In today’s world, we do not get many chances to seize an opportunity. Building trust takes time, but when you only have one chance to make a great impression and to earn a person’s trust, how would you do it?
Here are six examples of building trust when meeting people.
Roll out the Red Carpet
When approaching someone to talk to, give a warm greeting. And a genuine smile is contagious. A smile radiates positive energy. The moods will lighten up, and the person your meeting, will start trusting you and will want to a carry good conversation.
The next step is presenting yourself. Your body language is important during any conversation. Maintaining eye contact, hand gestures and using the proper pitch of tone while talking about all matters are demonstrating self-awareness and an interest in the conversation.
Talk slowly. People talk fast when they are unprepared and hesitant. You want to ooze calmness and show the same in the way you carry a conversation. And keep what you have to say short and concise. Let the person you want to gain trust do all the talking. This way, they will become more comfortable around you and will express more.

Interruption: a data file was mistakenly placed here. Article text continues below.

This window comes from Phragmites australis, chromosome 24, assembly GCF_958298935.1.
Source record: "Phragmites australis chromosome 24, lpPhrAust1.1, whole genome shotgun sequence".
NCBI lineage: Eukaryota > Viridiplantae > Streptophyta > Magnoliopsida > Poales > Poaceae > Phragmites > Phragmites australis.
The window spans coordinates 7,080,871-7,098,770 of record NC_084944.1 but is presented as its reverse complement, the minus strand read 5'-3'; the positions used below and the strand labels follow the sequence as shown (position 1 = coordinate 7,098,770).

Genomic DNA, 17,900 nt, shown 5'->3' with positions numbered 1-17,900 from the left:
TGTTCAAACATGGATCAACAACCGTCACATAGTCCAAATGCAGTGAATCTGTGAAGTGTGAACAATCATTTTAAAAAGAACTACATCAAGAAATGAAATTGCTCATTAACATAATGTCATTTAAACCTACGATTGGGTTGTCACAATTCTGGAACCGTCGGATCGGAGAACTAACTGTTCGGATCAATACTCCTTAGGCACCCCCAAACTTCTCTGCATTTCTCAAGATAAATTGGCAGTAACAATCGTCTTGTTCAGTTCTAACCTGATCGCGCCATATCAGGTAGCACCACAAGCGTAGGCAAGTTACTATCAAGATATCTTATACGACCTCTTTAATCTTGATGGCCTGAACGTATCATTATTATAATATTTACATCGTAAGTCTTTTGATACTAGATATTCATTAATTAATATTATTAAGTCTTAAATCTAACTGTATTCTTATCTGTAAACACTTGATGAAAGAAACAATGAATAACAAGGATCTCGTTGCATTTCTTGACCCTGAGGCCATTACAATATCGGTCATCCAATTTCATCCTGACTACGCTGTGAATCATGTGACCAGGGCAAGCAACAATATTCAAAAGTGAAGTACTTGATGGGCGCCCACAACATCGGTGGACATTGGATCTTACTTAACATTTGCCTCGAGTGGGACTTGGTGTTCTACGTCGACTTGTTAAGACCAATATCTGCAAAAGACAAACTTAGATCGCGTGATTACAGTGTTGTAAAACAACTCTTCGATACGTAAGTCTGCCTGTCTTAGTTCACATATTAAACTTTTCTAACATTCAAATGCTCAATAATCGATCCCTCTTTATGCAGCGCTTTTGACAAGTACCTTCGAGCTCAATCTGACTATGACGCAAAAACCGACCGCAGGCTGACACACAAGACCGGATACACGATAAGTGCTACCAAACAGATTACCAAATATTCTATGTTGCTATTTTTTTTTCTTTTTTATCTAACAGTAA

Before the meeting, do some research on the person. There are ‘X’ numbers of networking sites to research from. The groups they follow, the places they like or something of similar interest to you. These will help talk about the topics they are interested in. When you show them, you have common interests, they subconsciously begin trusting you.
Listening is the key to gaining someone’s trust and attention. Try not to look elsewhere when having a conversation, always maintain eye contact. When someone is talking and checking their phone at the same time, or not giving their full attention, that will make that feel nervous or frustrated.
During and after the conversation, make sure you ask questions. This shows that you’re listening and showing interest. And there’s nothing wrong with small talk. Take them a step further and ask questions like, “What was it like growing up there?” or “Tell me about what you do,” instead of, “What do you do?” When you ask a question, act as if he's about to tell you an incredible story. You'll probably need to fake this at first, but as you do it more and ask better questions, you'll start finding more interesting aspects of people.